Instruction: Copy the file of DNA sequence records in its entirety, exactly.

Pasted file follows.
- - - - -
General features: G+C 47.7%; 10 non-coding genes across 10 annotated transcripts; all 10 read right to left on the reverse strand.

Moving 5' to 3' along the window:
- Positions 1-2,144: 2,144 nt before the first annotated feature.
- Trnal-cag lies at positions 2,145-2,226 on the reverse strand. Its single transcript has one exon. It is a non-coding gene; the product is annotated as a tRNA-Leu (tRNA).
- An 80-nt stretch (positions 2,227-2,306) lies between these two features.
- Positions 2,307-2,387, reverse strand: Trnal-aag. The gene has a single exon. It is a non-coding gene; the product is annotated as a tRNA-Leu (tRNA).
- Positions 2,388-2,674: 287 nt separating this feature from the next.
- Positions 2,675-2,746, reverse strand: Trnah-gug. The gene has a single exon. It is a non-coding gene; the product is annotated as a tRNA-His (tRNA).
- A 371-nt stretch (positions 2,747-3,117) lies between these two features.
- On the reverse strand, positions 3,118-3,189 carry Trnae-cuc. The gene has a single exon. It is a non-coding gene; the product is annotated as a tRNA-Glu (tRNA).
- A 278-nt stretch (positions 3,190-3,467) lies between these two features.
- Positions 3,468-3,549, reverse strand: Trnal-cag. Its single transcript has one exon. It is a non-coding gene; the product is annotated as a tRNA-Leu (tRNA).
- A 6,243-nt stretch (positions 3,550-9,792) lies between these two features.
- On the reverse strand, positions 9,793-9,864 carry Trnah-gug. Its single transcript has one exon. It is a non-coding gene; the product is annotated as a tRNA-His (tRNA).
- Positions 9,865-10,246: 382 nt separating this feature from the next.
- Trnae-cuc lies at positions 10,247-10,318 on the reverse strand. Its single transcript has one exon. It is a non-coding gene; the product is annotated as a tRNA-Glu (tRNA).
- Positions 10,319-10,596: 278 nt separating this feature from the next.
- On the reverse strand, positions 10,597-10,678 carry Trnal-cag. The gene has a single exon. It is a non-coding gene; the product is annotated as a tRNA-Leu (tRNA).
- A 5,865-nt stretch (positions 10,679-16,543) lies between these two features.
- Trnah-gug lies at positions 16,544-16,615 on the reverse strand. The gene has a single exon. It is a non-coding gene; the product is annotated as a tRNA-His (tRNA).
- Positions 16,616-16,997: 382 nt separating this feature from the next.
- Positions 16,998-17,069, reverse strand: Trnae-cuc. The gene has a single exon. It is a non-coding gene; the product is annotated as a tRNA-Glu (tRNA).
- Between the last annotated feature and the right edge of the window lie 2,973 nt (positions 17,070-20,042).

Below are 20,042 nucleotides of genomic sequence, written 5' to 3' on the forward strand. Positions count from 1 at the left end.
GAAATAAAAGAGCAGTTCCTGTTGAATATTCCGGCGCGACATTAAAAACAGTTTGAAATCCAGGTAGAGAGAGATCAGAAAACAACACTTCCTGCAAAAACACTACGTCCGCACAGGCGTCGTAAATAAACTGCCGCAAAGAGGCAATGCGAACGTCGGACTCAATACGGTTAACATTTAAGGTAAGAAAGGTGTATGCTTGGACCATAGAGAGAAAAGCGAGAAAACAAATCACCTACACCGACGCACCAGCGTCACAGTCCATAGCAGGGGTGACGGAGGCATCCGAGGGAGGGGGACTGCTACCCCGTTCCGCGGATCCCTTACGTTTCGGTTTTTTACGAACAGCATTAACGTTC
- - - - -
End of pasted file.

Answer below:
General features: G+C 47.7%; 10 non-coding genes across 10 annotated transcripts; all 10 read right to left on the reverse strand.

Moving 5' to 3' along the window:
- Positions 1-2,144: 2,144 nt before the first annotated feature.
- Trnal-cag lies at positions 2,145-2,226 on the reverse strand. Its single transcript has one exon. It is a non-coding gene; the product is annotated as a tRNA-Leu (tRNA).
- An 80-nt stretch (positions 2,227-2,306) lies between these two features.
- Positions 2,307-2,387, reverse strand: Trnal-aag. The gene has a single exon. It is a non-coding gene; the product is annotated as a tRNA-Leu (tRNA).
- Positions 2,388-2,674: 287 nt separating this feature from the next.
- Positions 2,675-2,746, reverse strand: Trnah-gug. The gene has a single exon. It is a non-coding gene; the product is annotated as a tRNA-His (tRNA).
- A 371-nt stretch (positions 2,747-3,117) lies between these two features.
- On the reverse strand, positions 3,118-3,189 carry Trnae-cuc. The gene has a single exon. It is a non-coding gene; the product is annotated as a tRNA-Glu (tRNA).
- A 278-nt stretch (positions 3,190-3,467) lies between these two features.
- Positions 3,468-3,549, reverse strand: Trnal-cag. Its single transcript has one exon. It is a non-coding gene; the product is annotated as a tRNA-Leu (tRNA).
- A 6,243-nt stretch (positions 3,550-9,792) lies between these two features.
- On the reverse strand, positions 9,793-9,864 carry Trnah-gug. Its single transcript has one exon. It is a non-coding gene; the product is annotated as a tRNA-His (tRNA).
- Positions 9,865-10,246: 382 nt separating this feature from the next.
- Trnae-cuc lies at positions 10,247-10,318 on the reverse strand. Its single transcript has one exon. It is a non-coding gene; the product is annotated as a tRNA-Glu (tRNA).
- Positions 10,319-10,596: 278 nt separating this feature from the next.
- On the reverse strand, positions 10,597-10,678 carry Trnal-cag. The gene has a single exon. It is a non-coding gene; the product is annotated as a tRNA-Leu (tRNA).
- A 5,865-nt stretch (positions 10,679-16,543) lies between these two features.
- Trnah-gug lies at positions 16,544-16,615 on the reverse strand. The gene has a single exon. It is a non-coding gene; the product is annotated as a tRNA-His (tRNA).
- Positions 16,616-16,997: 382 nt separating this feature from the next.
- Positions 16,998-17,069, reverse strand: Trnae-cuc. The gene has a single exon. It is a non-coding gene; the product is annotated as a tRNA-Glu (tRNA).
- Between the last annotated feature and the right edge of the window lie 2,973 nt (positions 17,070-20,042).

Below are 20,042 nucleotides of genomic sequence, written 5' to 3' on the forward strand. Positions count from 1 at the left end.
GAAATAAAAGAGCAGTTCCTGTTGAATATTCCGGCGCGACATTAAAAACAGTTTGAAATCCAGGTAGAGAGAGATCAGAAAACAACACTTCCTGCAAAAACACTACGTCCGCACAGGCGTCGTAAATAAACTGCCGCAAAGAGGCAATGCGAACGTCGGACTCAATACGGTTAACATTTAAGGTAAGAAAGGTGTATGCTTGGACCATAGAGAGAAAAGCGAGAAAACAAATCACCTACACCGACGCACCAGCGTCACAGTCCATAGCAGGGGTGACGGAGGCATCCGAGGGAGGGGGACTGCTACCCCGTTCCGCGGATCCCTTACGTTTCGGTTTTTTACGAACAGCATTAACGTTC